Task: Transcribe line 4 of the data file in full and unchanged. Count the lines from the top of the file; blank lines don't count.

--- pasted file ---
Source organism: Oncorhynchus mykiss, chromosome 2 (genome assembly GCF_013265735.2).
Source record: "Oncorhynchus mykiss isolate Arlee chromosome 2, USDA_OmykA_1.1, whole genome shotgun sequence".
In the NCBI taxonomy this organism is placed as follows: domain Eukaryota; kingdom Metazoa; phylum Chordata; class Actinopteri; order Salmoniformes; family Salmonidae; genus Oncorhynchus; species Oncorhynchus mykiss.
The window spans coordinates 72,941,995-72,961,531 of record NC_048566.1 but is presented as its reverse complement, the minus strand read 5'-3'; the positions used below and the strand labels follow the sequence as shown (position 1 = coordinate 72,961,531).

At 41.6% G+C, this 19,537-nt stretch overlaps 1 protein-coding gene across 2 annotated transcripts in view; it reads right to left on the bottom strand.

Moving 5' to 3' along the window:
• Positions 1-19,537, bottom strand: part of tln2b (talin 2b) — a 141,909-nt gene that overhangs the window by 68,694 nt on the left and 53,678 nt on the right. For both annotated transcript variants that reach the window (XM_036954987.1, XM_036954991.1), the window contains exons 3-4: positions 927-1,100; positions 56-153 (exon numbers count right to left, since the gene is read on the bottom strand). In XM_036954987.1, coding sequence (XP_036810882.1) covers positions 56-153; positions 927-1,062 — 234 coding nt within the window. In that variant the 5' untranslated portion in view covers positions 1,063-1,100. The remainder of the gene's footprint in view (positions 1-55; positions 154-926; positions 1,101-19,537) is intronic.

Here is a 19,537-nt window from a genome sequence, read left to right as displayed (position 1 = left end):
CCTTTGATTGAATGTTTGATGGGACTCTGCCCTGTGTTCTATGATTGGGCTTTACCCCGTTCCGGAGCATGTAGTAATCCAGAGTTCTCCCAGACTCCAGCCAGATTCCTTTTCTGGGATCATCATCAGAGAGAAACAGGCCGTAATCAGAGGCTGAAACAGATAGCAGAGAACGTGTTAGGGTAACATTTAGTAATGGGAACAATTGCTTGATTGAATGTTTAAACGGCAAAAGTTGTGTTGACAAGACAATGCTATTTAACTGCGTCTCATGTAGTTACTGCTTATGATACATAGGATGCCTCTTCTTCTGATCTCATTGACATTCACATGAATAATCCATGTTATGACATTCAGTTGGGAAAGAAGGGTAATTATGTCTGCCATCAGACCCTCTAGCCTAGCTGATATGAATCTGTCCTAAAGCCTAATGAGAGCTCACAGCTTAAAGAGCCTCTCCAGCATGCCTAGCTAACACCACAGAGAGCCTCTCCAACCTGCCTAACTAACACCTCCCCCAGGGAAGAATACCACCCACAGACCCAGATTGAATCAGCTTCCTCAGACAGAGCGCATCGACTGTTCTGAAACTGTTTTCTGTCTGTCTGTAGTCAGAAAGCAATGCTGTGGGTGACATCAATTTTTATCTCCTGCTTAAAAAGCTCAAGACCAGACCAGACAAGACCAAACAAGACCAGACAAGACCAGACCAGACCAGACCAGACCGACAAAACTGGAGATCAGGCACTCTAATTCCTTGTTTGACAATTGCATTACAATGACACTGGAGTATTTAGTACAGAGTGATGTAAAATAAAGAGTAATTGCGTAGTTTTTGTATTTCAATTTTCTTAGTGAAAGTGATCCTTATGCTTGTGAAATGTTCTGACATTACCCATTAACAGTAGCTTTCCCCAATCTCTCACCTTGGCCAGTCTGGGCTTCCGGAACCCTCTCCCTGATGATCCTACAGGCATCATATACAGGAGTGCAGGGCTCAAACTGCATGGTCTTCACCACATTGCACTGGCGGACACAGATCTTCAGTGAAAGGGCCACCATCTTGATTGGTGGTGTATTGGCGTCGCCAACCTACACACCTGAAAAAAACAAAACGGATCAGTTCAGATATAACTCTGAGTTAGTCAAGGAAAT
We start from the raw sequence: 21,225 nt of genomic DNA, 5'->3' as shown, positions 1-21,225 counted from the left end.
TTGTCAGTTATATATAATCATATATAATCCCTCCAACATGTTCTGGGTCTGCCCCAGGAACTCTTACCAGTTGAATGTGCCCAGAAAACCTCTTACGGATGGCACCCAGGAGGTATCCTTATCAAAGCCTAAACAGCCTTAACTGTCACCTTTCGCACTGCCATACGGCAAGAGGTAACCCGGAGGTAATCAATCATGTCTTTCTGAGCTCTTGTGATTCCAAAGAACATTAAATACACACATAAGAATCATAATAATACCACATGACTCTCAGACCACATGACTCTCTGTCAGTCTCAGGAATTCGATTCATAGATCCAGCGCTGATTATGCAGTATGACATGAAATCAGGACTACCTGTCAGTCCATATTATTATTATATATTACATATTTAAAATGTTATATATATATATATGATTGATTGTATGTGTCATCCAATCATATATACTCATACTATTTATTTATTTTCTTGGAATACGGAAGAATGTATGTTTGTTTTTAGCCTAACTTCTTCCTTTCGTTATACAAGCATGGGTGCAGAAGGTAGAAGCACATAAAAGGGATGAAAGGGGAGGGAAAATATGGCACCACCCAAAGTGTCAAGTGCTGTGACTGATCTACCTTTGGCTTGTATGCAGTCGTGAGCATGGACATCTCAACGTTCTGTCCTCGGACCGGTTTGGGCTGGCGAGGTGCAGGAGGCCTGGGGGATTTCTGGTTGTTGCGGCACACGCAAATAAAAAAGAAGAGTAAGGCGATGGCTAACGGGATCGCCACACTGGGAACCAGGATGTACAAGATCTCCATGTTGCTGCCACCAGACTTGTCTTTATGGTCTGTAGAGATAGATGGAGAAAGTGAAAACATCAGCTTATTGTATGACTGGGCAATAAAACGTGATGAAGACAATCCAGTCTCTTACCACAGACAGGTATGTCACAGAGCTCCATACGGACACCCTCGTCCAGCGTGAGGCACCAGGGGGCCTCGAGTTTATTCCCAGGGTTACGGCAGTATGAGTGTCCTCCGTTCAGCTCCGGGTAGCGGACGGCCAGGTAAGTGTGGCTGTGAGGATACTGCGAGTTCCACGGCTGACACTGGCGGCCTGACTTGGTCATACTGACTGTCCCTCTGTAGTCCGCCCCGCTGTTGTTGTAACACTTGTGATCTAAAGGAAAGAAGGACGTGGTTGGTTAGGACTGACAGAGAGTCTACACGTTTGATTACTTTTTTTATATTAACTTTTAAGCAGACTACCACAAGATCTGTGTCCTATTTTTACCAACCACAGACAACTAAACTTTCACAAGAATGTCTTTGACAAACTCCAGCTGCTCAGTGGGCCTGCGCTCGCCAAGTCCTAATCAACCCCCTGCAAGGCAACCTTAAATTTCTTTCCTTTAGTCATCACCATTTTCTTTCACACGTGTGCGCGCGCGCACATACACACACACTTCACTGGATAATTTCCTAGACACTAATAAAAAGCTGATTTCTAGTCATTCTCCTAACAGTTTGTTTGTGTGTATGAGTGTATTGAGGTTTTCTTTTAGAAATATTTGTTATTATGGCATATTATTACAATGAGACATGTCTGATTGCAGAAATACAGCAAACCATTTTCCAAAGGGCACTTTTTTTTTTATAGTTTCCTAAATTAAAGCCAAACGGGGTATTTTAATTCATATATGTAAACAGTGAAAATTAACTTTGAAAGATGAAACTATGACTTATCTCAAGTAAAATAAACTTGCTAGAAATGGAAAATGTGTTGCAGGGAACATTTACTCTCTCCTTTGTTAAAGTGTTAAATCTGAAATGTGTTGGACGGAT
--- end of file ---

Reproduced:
The window spans coordinates 72,941,995-72,961,531 of record NC_048566.1 but is presented as its reverse complement, the minus strand read 5'-3'; the positions used below and the strand labels follow the sequence as shown (position 1 = coordinate 72,961,531).